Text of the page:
Consequently I returned myself to Ross-shire and Sutherland in 1957 and 1958 and in both years spent several weeks travelling around with the ‘summer walkers’. It was during the second of these tours that I went to see Brian in Culrain. Unlike his uncle, who still kept up the ancestral summer caravan through the great cleared straths of Sutherland, Brian was permanently settled in a neat little house called ‘the Bungalow’, kept spotless trim by his charming wife Ina. Had I not known of Briarn’s impeccable traveller lineage, I would have taken him at first sight for member of the laity – a crofter, or what-ever. It became immediately clear, however, that he was exceedingly and justifiably proud of his traveller Stewart ancestry, and was eager to speak about their way of life. (Since retiring from the Forestry three years ago he has spent part of every summer driving along the roads he travelled with horse anrl cart as a boy, and cleaning up the wells and camping sites used by his people – some of which must have a very ancient history).

Prospecting for stories and other lore from Brian, I found that his repertoire to a large extent duplicated that of his Uncle Aili Dall – nor was this strange, for he had learned most of his stories from old Susie, Aili Dall’s mother. Uncle and nephew thus had a common source for much of their material. Old Susie died in 1938 aged 9l; this means she was born 13 years before the publication of the first volumes of Campbell of Islay’s Popular Tales of the West Highlands, and must have learned many of her stories orally in the mid 19th century from relations born before the end of the 18th century – from folk, therefore, who in all likelihood were travelling the roads while ‘Ossian’ Macpherson was still alive.

Brian’s versions of the tales offer many interesting points of comparison with the versions told by his uncle, and the recording – and, if possible, re-recording – of his complete repertoire seemed an obvious necessity.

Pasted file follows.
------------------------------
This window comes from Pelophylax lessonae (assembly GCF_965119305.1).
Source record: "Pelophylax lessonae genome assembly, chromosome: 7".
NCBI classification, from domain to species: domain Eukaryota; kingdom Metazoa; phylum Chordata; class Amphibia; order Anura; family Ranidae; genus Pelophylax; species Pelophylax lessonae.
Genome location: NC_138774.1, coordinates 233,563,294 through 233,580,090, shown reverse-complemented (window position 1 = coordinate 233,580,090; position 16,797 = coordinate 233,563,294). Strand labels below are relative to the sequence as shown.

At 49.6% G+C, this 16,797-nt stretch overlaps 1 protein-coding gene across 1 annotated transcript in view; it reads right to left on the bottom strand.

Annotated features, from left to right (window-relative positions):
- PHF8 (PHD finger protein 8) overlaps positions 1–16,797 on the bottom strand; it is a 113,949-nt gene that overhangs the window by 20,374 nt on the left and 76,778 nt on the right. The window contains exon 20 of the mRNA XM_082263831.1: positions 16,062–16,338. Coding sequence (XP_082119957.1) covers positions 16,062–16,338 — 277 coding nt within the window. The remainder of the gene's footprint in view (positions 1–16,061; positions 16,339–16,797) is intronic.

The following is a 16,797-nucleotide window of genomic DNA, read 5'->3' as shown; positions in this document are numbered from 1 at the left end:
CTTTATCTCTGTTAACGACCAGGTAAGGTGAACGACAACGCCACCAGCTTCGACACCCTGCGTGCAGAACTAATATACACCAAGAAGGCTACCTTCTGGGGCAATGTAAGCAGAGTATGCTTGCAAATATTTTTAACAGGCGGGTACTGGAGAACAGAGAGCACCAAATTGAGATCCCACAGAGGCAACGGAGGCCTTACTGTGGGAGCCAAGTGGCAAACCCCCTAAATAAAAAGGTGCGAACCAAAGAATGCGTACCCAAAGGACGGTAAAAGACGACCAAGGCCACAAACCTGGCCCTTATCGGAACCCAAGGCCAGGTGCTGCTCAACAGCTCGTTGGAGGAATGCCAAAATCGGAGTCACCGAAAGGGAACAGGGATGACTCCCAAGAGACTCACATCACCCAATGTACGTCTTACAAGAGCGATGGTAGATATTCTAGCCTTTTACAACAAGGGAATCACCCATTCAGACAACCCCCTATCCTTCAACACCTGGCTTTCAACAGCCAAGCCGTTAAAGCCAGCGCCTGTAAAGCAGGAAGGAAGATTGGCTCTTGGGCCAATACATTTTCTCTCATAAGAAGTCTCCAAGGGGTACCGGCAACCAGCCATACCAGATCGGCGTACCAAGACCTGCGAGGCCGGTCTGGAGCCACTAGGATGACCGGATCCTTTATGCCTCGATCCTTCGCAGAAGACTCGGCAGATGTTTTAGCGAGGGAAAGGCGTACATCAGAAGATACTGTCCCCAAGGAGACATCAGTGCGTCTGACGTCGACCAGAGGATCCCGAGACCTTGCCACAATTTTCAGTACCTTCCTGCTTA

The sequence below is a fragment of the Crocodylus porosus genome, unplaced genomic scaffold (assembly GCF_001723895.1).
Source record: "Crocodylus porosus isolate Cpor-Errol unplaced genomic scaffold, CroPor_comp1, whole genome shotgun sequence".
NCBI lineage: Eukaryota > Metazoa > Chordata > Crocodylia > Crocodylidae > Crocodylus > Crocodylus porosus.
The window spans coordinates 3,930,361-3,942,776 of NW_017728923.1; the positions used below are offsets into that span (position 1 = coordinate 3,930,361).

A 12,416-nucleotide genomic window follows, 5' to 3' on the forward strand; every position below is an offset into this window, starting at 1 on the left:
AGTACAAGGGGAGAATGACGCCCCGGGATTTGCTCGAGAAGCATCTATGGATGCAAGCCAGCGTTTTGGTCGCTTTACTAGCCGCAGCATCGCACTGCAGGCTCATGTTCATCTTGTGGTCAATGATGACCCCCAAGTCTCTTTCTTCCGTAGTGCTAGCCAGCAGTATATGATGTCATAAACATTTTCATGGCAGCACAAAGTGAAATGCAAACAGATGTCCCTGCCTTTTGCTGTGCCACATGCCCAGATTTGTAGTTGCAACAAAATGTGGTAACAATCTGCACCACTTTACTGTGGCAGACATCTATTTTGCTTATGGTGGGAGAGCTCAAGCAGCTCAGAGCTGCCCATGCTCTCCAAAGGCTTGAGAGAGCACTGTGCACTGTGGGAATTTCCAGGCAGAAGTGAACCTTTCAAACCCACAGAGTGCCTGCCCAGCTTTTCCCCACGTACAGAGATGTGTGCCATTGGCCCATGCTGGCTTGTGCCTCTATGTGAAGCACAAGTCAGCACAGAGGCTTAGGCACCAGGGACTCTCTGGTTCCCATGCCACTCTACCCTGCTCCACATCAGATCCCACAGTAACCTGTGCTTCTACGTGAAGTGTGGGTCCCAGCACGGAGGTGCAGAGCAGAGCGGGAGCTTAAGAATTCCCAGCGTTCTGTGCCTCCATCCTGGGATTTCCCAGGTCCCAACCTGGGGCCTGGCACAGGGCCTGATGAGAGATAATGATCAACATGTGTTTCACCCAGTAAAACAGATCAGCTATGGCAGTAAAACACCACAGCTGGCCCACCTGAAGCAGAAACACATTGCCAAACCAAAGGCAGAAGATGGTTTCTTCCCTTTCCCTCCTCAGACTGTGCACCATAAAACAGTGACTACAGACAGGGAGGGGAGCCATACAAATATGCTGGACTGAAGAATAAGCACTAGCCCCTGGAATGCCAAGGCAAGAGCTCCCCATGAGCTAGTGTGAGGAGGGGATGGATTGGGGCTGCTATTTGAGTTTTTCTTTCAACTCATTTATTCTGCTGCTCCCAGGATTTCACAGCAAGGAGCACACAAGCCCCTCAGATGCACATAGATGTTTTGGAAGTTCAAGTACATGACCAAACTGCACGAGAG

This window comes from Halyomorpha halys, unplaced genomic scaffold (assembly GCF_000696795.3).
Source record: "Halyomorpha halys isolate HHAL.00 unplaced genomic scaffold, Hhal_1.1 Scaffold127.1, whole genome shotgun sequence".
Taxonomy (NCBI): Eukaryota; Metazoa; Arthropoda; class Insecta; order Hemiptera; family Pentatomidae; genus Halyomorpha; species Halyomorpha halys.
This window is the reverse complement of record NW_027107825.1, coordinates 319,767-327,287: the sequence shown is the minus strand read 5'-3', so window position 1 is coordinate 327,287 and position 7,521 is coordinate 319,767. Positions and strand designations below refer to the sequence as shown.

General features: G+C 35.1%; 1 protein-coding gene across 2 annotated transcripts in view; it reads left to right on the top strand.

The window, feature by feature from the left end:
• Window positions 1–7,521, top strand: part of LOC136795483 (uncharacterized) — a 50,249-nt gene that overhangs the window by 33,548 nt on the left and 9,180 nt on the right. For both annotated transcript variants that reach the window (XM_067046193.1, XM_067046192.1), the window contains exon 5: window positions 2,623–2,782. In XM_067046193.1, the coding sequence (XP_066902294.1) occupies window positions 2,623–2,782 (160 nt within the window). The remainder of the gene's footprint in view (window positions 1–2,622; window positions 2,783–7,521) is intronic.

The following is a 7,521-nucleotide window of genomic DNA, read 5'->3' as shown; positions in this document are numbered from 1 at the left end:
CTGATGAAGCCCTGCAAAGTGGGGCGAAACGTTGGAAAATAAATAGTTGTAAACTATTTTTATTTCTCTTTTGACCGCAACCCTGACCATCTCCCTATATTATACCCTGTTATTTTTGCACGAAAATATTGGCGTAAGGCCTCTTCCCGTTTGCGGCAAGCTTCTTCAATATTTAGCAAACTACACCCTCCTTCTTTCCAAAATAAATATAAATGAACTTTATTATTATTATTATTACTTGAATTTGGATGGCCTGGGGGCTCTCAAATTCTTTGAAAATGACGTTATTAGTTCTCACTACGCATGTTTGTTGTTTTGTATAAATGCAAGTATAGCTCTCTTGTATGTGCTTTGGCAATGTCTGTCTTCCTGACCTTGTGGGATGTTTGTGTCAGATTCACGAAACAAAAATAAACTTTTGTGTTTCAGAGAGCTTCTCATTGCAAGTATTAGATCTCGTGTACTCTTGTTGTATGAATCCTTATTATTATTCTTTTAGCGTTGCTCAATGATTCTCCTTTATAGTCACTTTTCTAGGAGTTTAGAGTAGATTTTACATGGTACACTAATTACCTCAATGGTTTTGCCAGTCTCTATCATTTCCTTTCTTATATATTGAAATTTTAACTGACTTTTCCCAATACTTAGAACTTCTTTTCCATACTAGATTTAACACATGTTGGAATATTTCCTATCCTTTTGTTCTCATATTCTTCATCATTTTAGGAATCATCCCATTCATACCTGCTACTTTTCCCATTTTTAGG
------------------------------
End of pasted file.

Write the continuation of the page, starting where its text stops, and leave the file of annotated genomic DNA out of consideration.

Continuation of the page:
Hamish Henderson, Tocher 29 (1978)

The story I have chosen (transcribed in Gaelic as it was told, and translated into English) is A’ MARAICHE MAIRNEAL, a variant of ATU433B King Lindworm – a tale type that often deals with maidens disenchanting serpentine husbands. Donald Archie MacDonald thought that Brian’s version was unique to the Sutherland Stewarts.  (Click on the image below to access the pdf of this tale.)


For further reading of Brian Stewart and his storytelling style, you can read Carol Zall’s article in Scottish Studies Vol 36:

Zall, C. (2013) “Learning and Remembering Gaelic Stories: Brian Stewart”, Scottish Studies, 36, p. 125. doi: 10.2218/ss.v36.2708.

To find out more about Gypsy Roma Traveller History Month events in Scotland, you can visit and follow the hashtag #GRTHM22 on social media.

Scotland’s Year of Stories

Gaelic Version  |  BSL Version

2022 has been designated Scotland’s Year of Stories – very apt for the Decoding Hidden Heritages Project! Scotland has such a rich history of storytelling and the School of Scottish Studies Archives can attest to this. For this week’s blog I’d like to share two stories I found in the Tale Archive that center around… storytelling!

(Click on the images to enlarge them)


Fear aig nach robh sgeulachd idir or Why Everyone Should be Able to Tell a Story, Translation from “Stories from South Uist” (Angus., Campbell, John Lorne. Stories from South Uist. United Kingdom: Routledge & Paul, 1961)

Listen to the original Gaelic version here.

‘A Man with no Story’, by Elizabeth Kerr, Maclagan Manuscripts, p.2391, c.1890

The manuscript reads: “Sometimes, at a Ceilidh, a person found himself severely pressed to relate an ursgeul, when perhaps he did not wish to do so, or felt unable. Here is an example of ingenuity in such circumstances. He would begin with all seriousness as follows: On one occasion a woman and her son had a Dun cow which they wished to sell, and so they set out with it to the market. They had a good long distance to go, and what but, before they reached the market, the cow stumbled, and fell into a hole, and could not come out. The boy got hold of its tail to pull it out, and when he was pulling, and pulling, away came the tail with him, and if the Dun Cow’s tail had been stronger, my ursgeul would have been longer.”

“The love of stories is hardwired into us all; it is one of the strongest ways we connect with one another and share our experiences. Great stories, well told, can evoke indelible images in our minds and bring contemporary and traditional cultures to life. Every culture has its stories to tell, and Scotland has a particularly rich heritage of stories and storytelling to spotlight and celebrate. These include our local tales, oral traditions, great stories told in books or on screen – all inspired by our country, our culture and reflected back by many diverse voices and across the widest range of forms.” (Museums Galleries Scotland)

Have a look at the Scottish Storytelling Centre for more information on the wonderful tradition of storytelling in Scotland.